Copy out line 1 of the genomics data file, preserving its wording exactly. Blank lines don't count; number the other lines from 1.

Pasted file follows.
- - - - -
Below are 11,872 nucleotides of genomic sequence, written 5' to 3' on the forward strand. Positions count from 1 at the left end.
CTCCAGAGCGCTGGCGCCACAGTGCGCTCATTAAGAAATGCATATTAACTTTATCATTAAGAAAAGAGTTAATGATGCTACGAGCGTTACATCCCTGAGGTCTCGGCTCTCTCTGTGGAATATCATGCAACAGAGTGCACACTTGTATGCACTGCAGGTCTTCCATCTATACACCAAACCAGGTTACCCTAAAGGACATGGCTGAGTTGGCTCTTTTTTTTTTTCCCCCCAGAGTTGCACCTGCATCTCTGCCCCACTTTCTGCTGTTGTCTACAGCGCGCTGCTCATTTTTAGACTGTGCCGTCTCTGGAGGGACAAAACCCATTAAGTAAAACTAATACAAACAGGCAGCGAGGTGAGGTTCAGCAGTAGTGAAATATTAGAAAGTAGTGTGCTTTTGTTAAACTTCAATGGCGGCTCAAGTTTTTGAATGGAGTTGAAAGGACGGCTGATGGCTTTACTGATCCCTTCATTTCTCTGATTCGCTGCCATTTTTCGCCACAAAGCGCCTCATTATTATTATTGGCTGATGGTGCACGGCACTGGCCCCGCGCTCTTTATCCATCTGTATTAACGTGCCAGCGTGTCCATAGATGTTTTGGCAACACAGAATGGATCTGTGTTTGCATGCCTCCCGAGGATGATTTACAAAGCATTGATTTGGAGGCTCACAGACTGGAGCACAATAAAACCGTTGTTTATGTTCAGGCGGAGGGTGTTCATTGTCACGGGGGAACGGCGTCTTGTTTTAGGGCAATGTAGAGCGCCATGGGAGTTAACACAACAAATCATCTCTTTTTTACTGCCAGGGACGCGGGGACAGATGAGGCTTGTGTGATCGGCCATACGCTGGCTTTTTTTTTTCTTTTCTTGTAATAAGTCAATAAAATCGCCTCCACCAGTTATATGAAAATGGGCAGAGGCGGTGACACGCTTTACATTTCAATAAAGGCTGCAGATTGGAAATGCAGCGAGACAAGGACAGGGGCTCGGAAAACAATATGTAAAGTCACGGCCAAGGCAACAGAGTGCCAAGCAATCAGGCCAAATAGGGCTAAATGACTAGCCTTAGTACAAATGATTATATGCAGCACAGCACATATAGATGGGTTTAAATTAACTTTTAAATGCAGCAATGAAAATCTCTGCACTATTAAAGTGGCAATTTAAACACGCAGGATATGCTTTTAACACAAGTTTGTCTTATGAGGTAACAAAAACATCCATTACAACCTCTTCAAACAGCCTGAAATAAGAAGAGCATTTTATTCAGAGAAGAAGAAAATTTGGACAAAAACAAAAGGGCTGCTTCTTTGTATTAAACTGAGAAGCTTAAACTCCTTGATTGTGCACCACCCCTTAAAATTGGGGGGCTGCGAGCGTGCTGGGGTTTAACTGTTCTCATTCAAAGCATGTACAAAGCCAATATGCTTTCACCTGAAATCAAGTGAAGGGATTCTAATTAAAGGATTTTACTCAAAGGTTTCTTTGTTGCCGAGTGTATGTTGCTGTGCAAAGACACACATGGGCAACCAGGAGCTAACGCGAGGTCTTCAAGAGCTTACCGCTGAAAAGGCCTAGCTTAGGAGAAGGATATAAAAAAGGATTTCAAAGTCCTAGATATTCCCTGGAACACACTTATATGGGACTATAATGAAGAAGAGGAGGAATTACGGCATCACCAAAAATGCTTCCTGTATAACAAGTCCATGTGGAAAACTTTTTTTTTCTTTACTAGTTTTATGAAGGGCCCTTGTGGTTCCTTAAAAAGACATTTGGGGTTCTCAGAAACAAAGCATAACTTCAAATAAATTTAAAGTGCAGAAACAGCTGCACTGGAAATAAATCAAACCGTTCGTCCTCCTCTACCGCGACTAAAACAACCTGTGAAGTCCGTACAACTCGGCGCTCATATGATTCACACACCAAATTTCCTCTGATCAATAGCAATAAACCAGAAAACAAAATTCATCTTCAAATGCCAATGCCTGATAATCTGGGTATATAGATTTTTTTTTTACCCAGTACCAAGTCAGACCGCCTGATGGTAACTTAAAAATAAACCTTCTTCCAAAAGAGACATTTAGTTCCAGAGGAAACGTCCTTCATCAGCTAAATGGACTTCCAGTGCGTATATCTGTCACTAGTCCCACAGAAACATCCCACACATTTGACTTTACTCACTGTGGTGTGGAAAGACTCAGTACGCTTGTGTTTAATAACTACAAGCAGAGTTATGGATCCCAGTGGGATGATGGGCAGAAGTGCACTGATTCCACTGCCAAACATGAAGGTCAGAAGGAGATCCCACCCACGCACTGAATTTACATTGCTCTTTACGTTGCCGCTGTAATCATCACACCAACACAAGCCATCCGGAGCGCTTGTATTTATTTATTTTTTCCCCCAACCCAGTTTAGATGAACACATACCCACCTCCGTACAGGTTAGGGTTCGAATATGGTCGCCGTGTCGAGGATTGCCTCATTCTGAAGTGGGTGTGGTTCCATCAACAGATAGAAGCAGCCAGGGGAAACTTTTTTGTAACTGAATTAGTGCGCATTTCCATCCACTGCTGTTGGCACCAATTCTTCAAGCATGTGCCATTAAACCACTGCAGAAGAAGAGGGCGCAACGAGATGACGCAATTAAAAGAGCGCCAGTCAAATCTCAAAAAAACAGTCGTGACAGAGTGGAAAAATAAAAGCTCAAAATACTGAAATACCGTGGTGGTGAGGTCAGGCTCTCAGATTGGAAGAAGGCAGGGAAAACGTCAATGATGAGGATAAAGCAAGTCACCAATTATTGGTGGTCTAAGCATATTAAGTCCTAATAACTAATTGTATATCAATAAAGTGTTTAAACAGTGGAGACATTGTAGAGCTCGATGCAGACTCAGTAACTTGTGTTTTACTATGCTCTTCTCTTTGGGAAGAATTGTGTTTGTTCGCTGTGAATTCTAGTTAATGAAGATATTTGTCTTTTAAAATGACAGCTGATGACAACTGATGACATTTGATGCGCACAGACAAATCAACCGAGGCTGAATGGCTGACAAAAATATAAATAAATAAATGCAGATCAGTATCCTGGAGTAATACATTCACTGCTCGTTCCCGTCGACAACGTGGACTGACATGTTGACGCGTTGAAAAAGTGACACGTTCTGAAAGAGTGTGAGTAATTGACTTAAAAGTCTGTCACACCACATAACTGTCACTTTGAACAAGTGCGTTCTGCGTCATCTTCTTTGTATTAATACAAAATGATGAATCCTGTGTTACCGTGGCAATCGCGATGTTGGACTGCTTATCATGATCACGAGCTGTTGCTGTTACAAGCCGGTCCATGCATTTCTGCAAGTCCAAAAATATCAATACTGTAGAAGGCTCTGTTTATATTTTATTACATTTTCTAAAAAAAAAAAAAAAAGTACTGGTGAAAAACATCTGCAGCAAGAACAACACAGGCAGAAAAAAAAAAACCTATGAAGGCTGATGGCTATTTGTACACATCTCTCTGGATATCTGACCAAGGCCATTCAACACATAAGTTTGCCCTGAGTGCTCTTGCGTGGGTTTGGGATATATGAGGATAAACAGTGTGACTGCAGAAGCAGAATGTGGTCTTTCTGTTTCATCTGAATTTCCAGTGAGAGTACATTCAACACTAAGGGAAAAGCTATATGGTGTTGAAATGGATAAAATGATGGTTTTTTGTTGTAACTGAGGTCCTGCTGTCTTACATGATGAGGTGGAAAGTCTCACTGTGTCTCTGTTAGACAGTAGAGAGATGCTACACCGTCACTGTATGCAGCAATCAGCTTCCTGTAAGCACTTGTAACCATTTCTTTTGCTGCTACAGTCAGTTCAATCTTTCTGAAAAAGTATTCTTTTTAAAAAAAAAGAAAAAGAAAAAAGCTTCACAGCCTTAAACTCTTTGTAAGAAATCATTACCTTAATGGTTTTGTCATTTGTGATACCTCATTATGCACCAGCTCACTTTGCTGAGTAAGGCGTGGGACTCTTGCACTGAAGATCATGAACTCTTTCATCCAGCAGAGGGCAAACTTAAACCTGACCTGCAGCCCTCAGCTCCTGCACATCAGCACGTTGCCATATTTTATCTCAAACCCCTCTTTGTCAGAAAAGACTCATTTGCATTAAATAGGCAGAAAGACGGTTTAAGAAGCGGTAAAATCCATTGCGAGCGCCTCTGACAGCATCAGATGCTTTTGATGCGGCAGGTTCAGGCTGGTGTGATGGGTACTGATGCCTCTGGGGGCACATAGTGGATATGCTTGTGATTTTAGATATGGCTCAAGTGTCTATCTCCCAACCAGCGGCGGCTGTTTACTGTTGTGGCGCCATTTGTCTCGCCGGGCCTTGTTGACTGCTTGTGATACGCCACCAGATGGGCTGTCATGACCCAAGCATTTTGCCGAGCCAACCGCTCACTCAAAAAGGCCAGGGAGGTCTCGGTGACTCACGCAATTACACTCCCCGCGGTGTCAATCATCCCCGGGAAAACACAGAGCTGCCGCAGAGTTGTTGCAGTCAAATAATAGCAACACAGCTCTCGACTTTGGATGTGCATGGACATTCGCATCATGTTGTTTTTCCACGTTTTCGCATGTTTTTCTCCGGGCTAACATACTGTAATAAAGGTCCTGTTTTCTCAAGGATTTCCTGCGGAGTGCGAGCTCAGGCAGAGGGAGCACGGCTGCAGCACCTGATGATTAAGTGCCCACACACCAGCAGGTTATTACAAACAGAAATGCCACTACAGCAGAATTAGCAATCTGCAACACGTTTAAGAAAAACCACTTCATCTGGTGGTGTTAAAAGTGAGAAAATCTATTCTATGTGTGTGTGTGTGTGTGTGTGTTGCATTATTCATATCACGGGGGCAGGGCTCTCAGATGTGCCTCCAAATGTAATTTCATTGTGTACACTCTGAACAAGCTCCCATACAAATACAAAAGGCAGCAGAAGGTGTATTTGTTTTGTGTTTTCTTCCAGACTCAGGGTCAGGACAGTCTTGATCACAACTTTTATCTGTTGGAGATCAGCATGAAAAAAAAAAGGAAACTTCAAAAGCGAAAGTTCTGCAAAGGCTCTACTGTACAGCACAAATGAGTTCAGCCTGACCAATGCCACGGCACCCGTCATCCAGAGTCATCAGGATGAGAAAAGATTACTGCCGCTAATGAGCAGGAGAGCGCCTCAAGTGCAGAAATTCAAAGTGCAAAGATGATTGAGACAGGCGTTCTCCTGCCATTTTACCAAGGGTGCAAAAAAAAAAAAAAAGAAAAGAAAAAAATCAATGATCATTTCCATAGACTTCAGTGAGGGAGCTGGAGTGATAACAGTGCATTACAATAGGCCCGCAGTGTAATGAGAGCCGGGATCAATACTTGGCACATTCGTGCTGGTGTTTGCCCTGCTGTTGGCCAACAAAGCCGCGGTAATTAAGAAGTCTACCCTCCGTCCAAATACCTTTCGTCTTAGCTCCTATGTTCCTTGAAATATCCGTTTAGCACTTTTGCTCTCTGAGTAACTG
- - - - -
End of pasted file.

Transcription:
Below are 11,872 nucleotides of genomic sequence, written 5' to 3' on the forward strand. Positions count from 1 at the left end.